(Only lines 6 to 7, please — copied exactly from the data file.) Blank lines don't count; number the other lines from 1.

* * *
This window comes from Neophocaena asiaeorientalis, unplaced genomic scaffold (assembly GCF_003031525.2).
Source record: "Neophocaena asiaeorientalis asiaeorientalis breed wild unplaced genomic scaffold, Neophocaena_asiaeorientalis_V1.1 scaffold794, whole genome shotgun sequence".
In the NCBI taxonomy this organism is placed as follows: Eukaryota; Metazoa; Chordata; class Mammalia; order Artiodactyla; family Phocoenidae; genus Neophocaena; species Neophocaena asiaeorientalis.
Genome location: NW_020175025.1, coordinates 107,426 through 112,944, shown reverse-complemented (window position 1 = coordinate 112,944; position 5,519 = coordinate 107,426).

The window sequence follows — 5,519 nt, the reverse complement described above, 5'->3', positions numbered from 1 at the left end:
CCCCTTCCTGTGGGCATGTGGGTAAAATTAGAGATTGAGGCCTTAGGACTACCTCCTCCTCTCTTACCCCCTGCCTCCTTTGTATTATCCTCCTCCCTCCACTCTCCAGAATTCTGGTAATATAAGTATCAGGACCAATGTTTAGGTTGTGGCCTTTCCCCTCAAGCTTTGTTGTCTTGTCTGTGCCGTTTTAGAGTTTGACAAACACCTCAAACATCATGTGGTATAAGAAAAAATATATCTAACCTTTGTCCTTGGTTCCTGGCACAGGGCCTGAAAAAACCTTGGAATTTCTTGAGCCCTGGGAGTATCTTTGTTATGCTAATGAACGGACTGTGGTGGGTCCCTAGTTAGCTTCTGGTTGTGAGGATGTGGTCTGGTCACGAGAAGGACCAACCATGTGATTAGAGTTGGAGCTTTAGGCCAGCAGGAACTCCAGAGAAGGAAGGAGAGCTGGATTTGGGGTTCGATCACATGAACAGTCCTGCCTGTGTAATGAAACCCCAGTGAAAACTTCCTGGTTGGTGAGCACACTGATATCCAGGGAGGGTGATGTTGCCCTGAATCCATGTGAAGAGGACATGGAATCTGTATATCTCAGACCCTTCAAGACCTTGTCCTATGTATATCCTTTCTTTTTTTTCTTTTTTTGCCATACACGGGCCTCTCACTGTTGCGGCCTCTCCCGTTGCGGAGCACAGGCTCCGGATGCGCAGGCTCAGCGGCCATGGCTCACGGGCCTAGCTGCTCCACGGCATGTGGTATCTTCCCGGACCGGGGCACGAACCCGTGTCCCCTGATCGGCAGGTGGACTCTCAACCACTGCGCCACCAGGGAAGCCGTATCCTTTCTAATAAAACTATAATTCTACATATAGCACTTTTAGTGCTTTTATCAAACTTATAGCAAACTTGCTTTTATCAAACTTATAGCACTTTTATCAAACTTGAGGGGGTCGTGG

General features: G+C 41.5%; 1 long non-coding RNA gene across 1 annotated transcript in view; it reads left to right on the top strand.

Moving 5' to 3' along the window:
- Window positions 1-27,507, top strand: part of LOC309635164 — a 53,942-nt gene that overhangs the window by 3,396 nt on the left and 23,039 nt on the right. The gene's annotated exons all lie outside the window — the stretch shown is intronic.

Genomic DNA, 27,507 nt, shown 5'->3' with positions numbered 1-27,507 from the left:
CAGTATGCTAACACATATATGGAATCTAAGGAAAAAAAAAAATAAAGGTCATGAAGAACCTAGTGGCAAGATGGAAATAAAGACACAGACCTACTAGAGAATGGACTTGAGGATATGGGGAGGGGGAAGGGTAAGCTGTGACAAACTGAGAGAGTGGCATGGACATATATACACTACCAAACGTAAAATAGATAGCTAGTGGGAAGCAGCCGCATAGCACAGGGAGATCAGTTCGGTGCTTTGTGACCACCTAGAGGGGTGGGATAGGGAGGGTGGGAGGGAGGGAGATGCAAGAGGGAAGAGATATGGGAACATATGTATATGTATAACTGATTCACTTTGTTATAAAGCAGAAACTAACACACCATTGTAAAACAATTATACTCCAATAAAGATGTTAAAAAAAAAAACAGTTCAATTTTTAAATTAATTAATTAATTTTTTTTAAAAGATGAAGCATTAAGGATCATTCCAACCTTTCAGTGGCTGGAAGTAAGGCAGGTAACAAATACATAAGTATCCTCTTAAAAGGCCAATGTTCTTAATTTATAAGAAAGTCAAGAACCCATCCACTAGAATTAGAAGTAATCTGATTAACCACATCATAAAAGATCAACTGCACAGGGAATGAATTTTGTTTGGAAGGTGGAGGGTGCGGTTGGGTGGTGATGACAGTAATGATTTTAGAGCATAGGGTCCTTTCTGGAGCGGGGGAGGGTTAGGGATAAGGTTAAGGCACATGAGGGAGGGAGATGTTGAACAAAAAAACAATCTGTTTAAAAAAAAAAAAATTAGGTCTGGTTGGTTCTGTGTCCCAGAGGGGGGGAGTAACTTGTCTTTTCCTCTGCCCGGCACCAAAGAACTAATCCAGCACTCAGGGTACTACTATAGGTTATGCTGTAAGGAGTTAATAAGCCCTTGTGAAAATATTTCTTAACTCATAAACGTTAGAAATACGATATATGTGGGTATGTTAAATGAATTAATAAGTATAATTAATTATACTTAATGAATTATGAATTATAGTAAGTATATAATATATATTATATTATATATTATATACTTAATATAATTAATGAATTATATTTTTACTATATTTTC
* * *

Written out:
CCCCTTCCTGTGGGCATGTGGGTAAAATTAGAGATTGAGGCCTTAGGACTACCTCCTCCTCTCTTACCCCCTGCCTCCTTTGTATTATCCTCCTCCCTCCACTCTCCAGAATTCTGGTAATATAAGTATCAGGACCAATGTTTAGGTTGTGGCCTTTCCCCTCAAGCTTTGTTGTCTTGTCTGTGCCGTTTTAGAGTTTGACAAACACCTCAAACATCATGTGGTATAAGAAAAAATATATCTAACCTTTGTCCTTGGTTCCTGGCACAGGGCCTGAAAAAACCTTGGAATTTCTTGAGCCCTGGGAGTATCTTTGTTATGCTAATGAACGGACTGTGGTGGGTCCCTAGTTAGCTTCTGGTTGTGAGGATGTGGTCTGGTCACGAGAAGGACCAACCATGTGATTAGAGTTGGAGCTTTAGGCCAGCAGGAACTCCAGAGAAGGAAGGAGAGCTGGATTTGGGGTTCGATCACATGAACAGTCCTGCCTGTGTAATGAAACCCCAGTGAAAACTTCCTGGTTGGTGAGCACACTGATATCCAGGGAGGGTGATGTTGCCCTGAATCCATGTGAAGAGGACATGGAATCTGTATATCTCAGACCCTTCAAGACCTTGTCCTATGTATATCCTTTCTTTTTTTTCTTTTTTTGCCATACACGGGCCTCTCACTGTTGCGGCCTCTCCCGTTGCGGAGCACAGGCTCCGGATGCGCAGGCTCAGCGGCCATGGCTCACGGGCCTAGCTGCTCCACGGCATGTGGTATCTTCCCGGACCGGGGCACGAACCCGTGTCCCCTGATCGGCAGGTGGACTCTCAACCACTGCGCCACCAGGGAAGCCGTATCCTTTCTAATAAAACTATAATTCTACATATAGCACTTTTAGTGCTTTTATCAAACTTATAGCAAACTTGCTTTTATCAAACTTATAGCACTTTTATCAAACTTGAGGGGGTCGTGG

General features: G+C 41.5%; 1 long non-coding RNA gene across 1 annotated transcript in view; it reads left to right on the top strand.